(b) Moreover, Zn and Be being known to have substantially the same diffusion coefficient in a Ge substrate (see the patent under appeal, column 2, lines 15-18), a skilled person would not expect that in the production of a deep lying p-region the effective diffusion temperature can be lowered from its known value of 830°C for Zn (see D4, page 867, left column, line 7) to the claimed region from 400°C to 700°C for Be.

(c) A comparison of values for the projected penetration depth Rp calculated on the basis of the LSS theory (document D10) and handed over during the oral proceedings results at 50KeV in an increase of only 0.06"m when replacing B by Be. Thus, a skilled person would expect the increase of the known experimental junction depth of 0.3µm of a p+ layer produced by implanting B-ions into a Ge substrate (see document D4, page 867, left column, lines 7-9) by implanting Be instead of B to be negligible. A p-region depth of 15"m produced by the method of Claim 1 (see the patent under appeal, page 10, line 57) would be surprising.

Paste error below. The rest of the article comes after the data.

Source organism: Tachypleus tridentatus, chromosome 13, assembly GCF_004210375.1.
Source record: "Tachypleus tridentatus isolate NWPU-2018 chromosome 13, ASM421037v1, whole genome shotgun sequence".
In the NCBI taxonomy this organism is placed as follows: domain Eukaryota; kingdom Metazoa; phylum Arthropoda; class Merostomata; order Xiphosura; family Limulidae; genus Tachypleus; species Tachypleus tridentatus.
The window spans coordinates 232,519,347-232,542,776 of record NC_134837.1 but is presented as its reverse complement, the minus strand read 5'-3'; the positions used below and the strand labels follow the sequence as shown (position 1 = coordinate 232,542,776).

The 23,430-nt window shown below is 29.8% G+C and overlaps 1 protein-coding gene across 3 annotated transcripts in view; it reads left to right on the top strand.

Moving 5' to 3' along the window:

(d) An award of costs would appear to be justified. In the absence of the late filed documents, the Appellant would have had no reason to take part in the present oral proceedings.

VIII. At the conclusion of the oral proceedings, the decision was announced that the patent was revoked and the request for an award of costs was refused.

Reasons for the Decision

1. The appeal is admissible.

2. Inventive step

2.1. From document D8 there is known in accordance with the wording of Claim 1:

"A method for manufacturing a semiconductor device (see D8, the word "diode" in the subtitle of Figure 3), characterised in that the method comprises the steps of: implanting ions of beryllium into a substrate (GaAs), and heat treating the substrate at a temperature to diffuse the beryllium introduced into the substrate by ion implantation, to form a p-type region (see D8, Figure 1 and the corresponding description), the amount of beryllium introduced into the substrate by ion implantation being such that the concentration of beryllium at the surface of the substrate in the p-type region is 1017cm-3 or more (see 2x1018cm-3 in the abstract of D8 on page 706 and Figure 1)."

The subject-matter of Claim 1 differs from the method of document D8 in that the substrate: